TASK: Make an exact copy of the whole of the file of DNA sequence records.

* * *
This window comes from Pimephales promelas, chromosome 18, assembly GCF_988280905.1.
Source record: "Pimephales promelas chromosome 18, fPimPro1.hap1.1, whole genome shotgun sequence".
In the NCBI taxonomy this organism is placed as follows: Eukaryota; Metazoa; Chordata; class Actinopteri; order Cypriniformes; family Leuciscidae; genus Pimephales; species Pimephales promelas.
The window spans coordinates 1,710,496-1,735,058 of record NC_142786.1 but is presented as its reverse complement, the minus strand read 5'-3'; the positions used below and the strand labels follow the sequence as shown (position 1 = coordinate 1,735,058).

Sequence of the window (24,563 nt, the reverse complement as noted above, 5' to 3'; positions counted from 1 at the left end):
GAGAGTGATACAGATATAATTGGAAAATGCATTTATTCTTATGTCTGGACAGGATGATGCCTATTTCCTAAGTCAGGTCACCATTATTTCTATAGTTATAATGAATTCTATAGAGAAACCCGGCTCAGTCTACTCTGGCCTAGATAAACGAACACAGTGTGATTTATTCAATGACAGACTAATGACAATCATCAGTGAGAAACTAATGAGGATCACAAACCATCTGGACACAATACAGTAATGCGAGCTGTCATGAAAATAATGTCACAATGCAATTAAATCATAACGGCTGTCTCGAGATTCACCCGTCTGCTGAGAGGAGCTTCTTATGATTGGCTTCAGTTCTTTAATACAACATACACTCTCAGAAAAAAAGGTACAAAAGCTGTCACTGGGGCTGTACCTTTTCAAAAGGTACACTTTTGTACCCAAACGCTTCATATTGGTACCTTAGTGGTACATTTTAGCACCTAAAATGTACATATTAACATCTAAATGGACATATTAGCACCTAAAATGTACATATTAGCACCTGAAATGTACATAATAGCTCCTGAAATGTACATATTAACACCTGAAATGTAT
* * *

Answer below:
This window comes from Pimephales promelas, chromosome 18, assembly GCF_988280905.1.
Source record: "Pimephales promelas chromosome 18, fPimPro1.hap1.1, whole genome shotgun sequence".
In the NCBI taxonomy this organism is placed as follows: Eukaryota; Metazoa; Chordata; class Actinopteri; order Cypriniformes; family Leuciscidae; genus Pimephales; species Pimephales promelas.
The window spans coordinates 1,710,496-1,735,058 of record NC_142786.1 but is presented as its reverse complement, the minus strand read 5'-3'; the positions used below and the strand labels follow the sequence as shown (position 1 = coordinate 1,735,058).

Sequence of the window (24,563 nt, the reverse complement as noted above, 5' to 3'; positions counted from 1 at the left end):
GAGAGTGATACAGATATAATTGGAAAATGCATTTATTCTTATGTCTGGACAGGATGATGCCTATTTCCTAAGTCAGGTCACCATTATTTCTATAGTTATAATGAATTCTATAGAGAAACCCGGCTCAGTCTACTCTGGCCTAGATAAACGAACACAGTGTGATTTATTCAATGACAGACTAATGACAATCATCAGTGAGAAACTAATGAGGATCACAAACCATCTGGACACAATACAGTAATGCGAGCTGTCATGAAAATAATGTCACAATGCAATTAAATCATAACGGCTGTCTCGAGATTCACCCGTCTGCTGAGAGGAGCTTCTTATGATTGGCTTCAGTTCTTTAATACAACATACACTCTCAGAAAAAAAGGTACAAAAGCTGTCACTGGGGCTGTACCTTTTCAAAAGGTACACTTTTGTACCCAAACGCTTCATATTGGTACCTTAGTGGTACATTTTAGCACCTAAAATGTACATATTAACATCTAAATGGACATATTAGCACCTAAAATGTACATATTAGCACCTGAAATGTACATAATAGCTCCTGAAATGTACATATTAACACCTGAAATGTAT